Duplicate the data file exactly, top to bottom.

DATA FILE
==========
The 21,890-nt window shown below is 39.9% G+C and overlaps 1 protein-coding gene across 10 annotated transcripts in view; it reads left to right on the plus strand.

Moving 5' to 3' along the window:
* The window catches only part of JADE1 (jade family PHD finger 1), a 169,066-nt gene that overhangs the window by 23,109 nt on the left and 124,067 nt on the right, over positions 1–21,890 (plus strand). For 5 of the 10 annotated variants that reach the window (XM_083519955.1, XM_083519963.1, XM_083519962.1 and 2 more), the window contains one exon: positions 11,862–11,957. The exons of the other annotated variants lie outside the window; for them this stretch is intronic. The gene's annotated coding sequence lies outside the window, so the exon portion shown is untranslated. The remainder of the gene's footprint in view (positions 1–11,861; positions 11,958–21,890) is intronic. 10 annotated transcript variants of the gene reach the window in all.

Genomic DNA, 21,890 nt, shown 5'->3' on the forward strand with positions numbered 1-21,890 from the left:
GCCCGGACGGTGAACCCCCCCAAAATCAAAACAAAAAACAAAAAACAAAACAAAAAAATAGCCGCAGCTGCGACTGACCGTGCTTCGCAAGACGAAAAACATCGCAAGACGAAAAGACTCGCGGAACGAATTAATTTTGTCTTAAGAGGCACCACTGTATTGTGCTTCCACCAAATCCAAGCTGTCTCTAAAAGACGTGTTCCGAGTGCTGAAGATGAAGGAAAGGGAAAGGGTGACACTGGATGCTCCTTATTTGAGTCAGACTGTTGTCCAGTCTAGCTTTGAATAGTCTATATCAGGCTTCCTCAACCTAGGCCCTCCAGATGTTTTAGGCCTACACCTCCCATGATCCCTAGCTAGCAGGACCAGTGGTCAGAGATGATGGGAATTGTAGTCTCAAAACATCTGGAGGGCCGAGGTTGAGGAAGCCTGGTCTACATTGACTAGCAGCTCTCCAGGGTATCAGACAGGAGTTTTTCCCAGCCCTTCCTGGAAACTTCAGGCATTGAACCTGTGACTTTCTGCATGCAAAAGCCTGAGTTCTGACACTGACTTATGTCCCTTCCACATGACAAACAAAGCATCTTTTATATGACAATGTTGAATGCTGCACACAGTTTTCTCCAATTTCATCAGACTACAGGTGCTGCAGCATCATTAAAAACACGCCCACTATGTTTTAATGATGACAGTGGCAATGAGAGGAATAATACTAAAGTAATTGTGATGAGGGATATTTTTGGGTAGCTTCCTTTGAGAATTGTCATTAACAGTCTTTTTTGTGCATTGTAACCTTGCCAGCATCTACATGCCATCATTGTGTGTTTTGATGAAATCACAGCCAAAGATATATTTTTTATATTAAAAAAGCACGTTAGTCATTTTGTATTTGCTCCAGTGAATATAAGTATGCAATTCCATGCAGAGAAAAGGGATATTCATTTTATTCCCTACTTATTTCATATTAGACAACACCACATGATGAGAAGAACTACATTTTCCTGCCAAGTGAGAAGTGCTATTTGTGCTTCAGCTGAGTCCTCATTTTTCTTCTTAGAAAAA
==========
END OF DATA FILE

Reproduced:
The 21,890-nt window shown below is 39.9% G+C and overlaps 1 protein-coding gene across 10 annotated transcripts in view; it reads left to right on the plus strand.

Moving 5' to 3' along the window:
* The window catches only part of JADE1 (jade family PHD finger 1), a 169,066-nt gene that overhangs the window by 23,109 nt on the left and 124,067 nt on the right, over positions 1–21,890 (plus strand). For 5 of the 10 annotated variants that reach the window (XM_083519955.1, XM_083519963.1, XM_083519962.1 and 2 more), the window contains one exon: positions 11,862–11,957. The exons of the other annotated variants lie outside the window; for them this stretch is intronic. The gene's annotated coding sequence lies outside the window, so the exon portion shown is untranslated. The remainder of the gene's footprint in view (positions 1–11,861; positions 11,958–21,890) is intronic. 10 annotated transcript variants of the gene reach the window in all.

Genomic DNA, 21,890 nt, shown 5'->3' on the forward strand with positions numbered 1-21,890 from the left:
GCCCGGACGGTGAACCCCCCCAAAATCAAAACAAAAAACAAAAAACAAAACAAAAAAATAGCCGCAGCTGCGACTGACCGTGCTTCGCAAGACGAAAAACATCGCAAGACGAAAAGACTCGCGGAACGAATTAATTTTGTCTTAAGAGGCACCACTGTATTGTGCTTCCACCAAATCCAAGCTGTCTCTAAAAGACGTGTTCCGAGTGCTGAAGATGAAGGAAAGGGAAAGGGTGACACTGGATGCTCCTTATTTGAGTCAGACTGTTGTCCAGTCTAGCTTTGAATAGTCTATATCAGGCTTCCTCAACCTAGGCCCTCCAGATGTTTTAGGCCTACACCTCCCATGATCCCTAGCTAGCAGGACCAGTGGTCAGAGATGATGGGAATTGTAGTCTCAAAACATCTGGAGGGCCGAGGTTGAGGAAGCCTGGTCTACATTGACTAGCAGCTCTCCAGGGTATCAGACAGGAGTTTTTCCCAGCCCTTCCTGGAAACTTCAGGCATTGAACCTGTGACTTTCTGCATGCAAAAGCCTGAGTTCTGACACTGACTTATGTCCCTTCCACATGACAAACAAAGCATCTTTTATATGACAATGTTGAATGCTGCACACAGTTTTCTCCAATTTCATCAGACTACAGGTGCTGCAGCATCATTAAAAACACGCCCACTATGTTTTAATGATGACAGTGGCAATGAGAGGAATAATACTAAAGTAATTGTGATGAGGGATATTTTTGGGTAGCTTCCTTTGAGAATTGTCATTAACAGTCTTTTTTGTGCATTGTAACCTTGCCAGCATCTACATGCCATCATTGTGTGTTTTGATGAAATCACAGCCAAAGATATATTTTTTATATTAAAAAAGCACGTTAGTCATTTTGTATTTGCTCCAGTGAATATAAGTATGCAATTCCATGCAGAGAAAAGGGATATTCATTTTATTCCCTACTTATTTCATATTAGACAACACCACATGATGAGAAGAACTACATTTTCCTGCCAAGTGAGAAGTGCTATTTGTGCTTCAGCTGAGTCCTCATTTTTCTTCTTAGAAAAA